By Steven Tendo and Ogova Ondego
Published July 6, 2004
Are women in urban Africa taking to exhibitionism, not considering inner-wear a private affair but choosing to glide along streets and hang around shopping malls and eateries baring their inner-wear for anyone with eyes to gawk at?
We are at a Nairobi fast foods café when a gawking group of young men and women draw our attention to a woman seated on a high stool with her white nylon panties and blue jeans trousers slipped down her butts leaving the parting between them exposed to the elements. She appears unconcerned as she munches her lunch and washes it down with a soda.
A similar scene is re-enacted at a cyber café a short distance away from this eatery. Here, another woman sits, her butts exposed, browsing the Internet without a care in the world.
At another time, while we are flying from Dar es Salaam to Nairobi, we sit next to a woman who appears to be dead-set on flaunting not just her underwear but butts as well. And so she does lots of leaning forward to draw our attention to her behind.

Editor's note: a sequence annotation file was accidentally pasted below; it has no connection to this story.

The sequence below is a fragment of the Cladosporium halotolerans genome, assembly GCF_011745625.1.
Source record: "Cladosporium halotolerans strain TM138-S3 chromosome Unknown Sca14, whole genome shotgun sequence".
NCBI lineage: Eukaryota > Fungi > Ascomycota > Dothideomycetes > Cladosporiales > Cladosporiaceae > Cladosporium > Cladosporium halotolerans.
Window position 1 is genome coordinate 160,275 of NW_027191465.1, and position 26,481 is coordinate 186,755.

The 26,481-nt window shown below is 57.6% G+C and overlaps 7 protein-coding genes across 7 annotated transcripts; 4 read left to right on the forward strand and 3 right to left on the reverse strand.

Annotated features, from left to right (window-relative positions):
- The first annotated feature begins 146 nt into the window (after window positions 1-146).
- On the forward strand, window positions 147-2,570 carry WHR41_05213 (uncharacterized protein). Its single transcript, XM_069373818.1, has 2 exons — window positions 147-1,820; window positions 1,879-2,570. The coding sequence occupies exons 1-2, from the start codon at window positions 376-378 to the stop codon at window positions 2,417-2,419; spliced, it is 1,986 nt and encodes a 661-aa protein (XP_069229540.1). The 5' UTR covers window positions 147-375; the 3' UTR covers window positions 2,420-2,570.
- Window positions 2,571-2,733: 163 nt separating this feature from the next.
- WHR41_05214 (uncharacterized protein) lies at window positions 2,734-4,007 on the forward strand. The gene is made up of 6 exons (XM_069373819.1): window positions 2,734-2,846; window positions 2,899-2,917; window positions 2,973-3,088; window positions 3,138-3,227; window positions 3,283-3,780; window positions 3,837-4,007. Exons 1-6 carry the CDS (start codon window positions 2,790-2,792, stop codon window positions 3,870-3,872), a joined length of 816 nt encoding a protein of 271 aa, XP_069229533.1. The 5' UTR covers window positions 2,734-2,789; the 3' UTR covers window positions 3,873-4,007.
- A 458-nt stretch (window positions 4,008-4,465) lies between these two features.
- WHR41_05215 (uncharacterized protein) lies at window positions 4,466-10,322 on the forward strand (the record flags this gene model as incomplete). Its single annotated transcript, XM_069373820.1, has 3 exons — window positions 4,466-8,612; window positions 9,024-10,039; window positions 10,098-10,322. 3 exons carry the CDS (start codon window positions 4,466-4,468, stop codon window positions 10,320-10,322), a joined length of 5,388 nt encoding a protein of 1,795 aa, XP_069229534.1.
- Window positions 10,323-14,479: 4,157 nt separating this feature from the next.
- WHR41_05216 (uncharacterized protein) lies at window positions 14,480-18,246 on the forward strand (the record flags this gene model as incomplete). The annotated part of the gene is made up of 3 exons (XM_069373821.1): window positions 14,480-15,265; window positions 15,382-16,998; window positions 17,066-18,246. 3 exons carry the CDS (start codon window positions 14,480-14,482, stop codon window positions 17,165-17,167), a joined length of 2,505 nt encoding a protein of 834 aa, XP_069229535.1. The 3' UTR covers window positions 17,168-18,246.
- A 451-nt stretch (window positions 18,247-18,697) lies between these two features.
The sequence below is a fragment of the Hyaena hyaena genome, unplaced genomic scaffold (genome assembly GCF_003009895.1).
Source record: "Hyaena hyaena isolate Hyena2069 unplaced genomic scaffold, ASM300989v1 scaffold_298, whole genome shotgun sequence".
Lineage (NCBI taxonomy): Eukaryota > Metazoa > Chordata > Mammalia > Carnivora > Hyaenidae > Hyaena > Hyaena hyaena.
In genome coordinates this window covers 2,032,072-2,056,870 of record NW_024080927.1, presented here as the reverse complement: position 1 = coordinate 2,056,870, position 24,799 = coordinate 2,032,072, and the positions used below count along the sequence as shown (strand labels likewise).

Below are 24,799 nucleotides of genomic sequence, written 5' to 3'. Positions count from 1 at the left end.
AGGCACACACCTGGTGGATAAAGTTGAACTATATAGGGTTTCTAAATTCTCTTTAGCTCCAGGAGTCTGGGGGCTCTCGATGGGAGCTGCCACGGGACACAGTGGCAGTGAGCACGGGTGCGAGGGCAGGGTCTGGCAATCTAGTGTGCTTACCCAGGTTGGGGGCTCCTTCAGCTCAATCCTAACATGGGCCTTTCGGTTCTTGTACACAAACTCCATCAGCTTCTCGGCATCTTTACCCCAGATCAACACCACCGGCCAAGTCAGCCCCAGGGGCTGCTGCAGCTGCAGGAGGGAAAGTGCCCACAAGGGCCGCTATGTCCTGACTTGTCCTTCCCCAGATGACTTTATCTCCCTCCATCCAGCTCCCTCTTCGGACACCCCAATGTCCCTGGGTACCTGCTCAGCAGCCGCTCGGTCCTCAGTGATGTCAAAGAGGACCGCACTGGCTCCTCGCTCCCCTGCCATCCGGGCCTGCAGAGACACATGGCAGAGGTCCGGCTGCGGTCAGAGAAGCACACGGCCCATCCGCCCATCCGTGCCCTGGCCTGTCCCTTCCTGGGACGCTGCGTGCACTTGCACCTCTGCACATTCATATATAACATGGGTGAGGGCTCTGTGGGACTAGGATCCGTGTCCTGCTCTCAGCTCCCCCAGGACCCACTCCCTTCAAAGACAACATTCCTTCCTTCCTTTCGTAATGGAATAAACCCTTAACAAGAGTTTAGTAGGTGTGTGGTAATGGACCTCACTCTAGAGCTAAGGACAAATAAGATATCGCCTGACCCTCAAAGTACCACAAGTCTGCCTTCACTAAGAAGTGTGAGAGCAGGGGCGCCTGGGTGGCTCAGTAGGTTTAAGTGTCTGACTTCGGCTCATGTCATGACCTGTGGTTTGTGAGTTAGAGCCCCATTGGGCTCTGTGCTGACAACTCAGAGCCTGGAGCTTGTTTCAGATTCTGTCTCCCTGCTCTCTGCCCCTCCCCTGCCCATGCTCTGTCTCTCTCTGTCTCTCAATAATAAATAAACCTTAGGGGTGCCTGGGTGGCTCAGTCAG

All kinds of women—young and old, full-bodied and slim, more educated and less educated—appear to have been swept off their feet by this fad.
It boggles the mind that just a few years ago, most of the urban people in East Africa’s Kampala, Nairobi and Dar es Salaam, for instance, were still largely prudish and would not have been easily persuaded to bare their under clothing. But now, it appears, young women all over the region appear to have gone out of their way to wear more revealing clothes every day and one can’t be wrong to assume that it is more than just a fad. It is no longer enough to peg the trend down to the African disease of aping everything Western.